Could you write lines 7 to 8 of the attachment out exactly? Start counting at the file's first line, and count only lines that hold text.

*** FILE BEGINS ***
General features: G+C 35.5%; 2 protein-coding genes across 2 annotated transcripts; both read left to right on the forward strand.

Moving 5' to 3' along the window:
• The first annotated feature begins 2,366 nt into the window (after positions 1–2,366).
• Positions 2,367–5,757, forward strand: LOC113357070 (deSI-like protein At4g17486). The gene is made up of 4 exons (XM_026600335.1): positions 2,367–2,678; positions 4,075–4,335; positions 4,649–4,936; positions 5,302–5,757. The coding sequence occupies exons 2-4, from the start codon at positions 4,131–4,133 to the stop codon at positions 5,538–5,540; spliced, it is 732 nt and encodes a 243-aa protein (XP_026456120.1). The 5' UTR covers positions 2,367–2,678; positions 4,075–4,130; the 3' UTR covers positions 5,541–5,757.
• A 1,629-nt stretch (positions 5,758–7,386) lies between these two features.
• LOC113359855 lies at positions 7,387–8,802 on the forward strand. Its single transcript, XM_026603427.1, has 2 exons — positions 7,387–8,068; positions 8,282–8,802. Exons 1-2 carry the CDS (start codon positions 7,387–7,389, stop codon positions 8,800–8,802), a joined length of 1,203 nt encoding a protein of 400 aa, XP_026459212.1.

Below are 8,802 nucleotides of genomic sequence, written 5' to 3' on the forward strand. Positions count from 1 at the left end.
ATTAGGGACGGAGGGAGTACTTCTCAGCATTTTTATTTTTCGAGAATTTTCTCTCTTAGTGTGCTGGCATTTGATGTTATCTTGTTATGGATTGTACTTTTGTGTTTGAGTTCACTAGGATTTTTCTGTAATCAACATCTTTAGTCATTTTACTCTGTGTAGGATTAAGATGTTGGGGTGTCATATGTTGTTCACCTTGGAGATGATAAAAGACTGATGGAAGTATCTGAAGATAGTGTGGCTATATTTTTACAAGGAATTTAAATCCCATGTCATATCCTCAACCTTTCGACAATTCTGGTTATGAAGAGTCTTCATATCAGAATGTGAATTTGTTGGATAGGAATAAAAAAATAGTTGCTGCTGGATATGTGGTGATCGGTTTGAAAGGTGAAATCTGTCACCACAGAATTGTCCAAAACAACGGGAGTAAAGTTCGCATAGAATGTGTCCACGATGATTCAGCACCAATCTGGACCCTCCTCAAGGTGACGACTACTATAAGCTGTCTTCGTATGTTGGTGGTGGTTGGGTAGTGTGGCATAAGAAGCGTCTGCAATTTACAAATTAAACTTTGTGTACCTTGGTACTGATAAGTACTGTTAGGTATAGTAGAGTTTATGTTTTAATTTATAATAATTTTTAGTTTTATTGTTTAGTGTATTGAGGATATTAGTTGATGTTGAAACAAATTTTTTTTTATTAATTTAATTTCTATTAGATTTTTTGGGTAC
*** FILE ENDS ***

Below are 8,802 nucleotides of genomic sequence, written 5' to 3' on the forward strand. Positions count from 1 at the left end.
ATTAGGGACGGAGGGAGTACTTCTCAGCATTTTTATTTTTCGAGAATTTTCTCTCTTAGTGTGCTGGCATTTGATGTTATCTTGTTATGGATTGTACTTTTGTGTTTGAGTTCACTAGGATTTTTCTGTAATCAACATCTTTAGTCATTTTACTCTGTGTAGGATTAAGATGTTGGGGTGTCATATGTTGTTCACCTTGGAGATGATAAAAGACTGATGGAAGTATCTGAAGATAGTGTGGCTATATTTTTACAAGGAATTTAAATCCCATGTCATATCCTCAACCTTTCGACAATTCTGGTTATGAAGAGTCTTCATATCAGAATGTGAATTTGTTGGATAGGAATAAAAAAATAGTTGCTGCTGGATATGTGGTGATCGGTTTGAAAGGTGAAATCTGTCACCACAGAATTGTCCAAAACAACGGGAGTAAAGTTCGCATAGAATGTGTCCACGATGATTCAGCACCAATCTGGACCCTCCTCAAGGTGACGACTACTATAAGCTGTCTTCGTATGTTGGTGGTGGTTGGGTAGTGTGGCATAAGAAGCGTCTGCAATTTACAAATTAAACTTTGTGTACCTTGGTACTGATAAGTACTGTTAGGTATAGTAGAGTTTATGTTTTAATTTATAATAATTTTTAGTTTTATTGTTTAGTGTATTGAGGATATTAGTTGATGTTGAAACAAATTTTTTTTTATTAATTTAATTTCTATTAGATTTTTTGGGTAC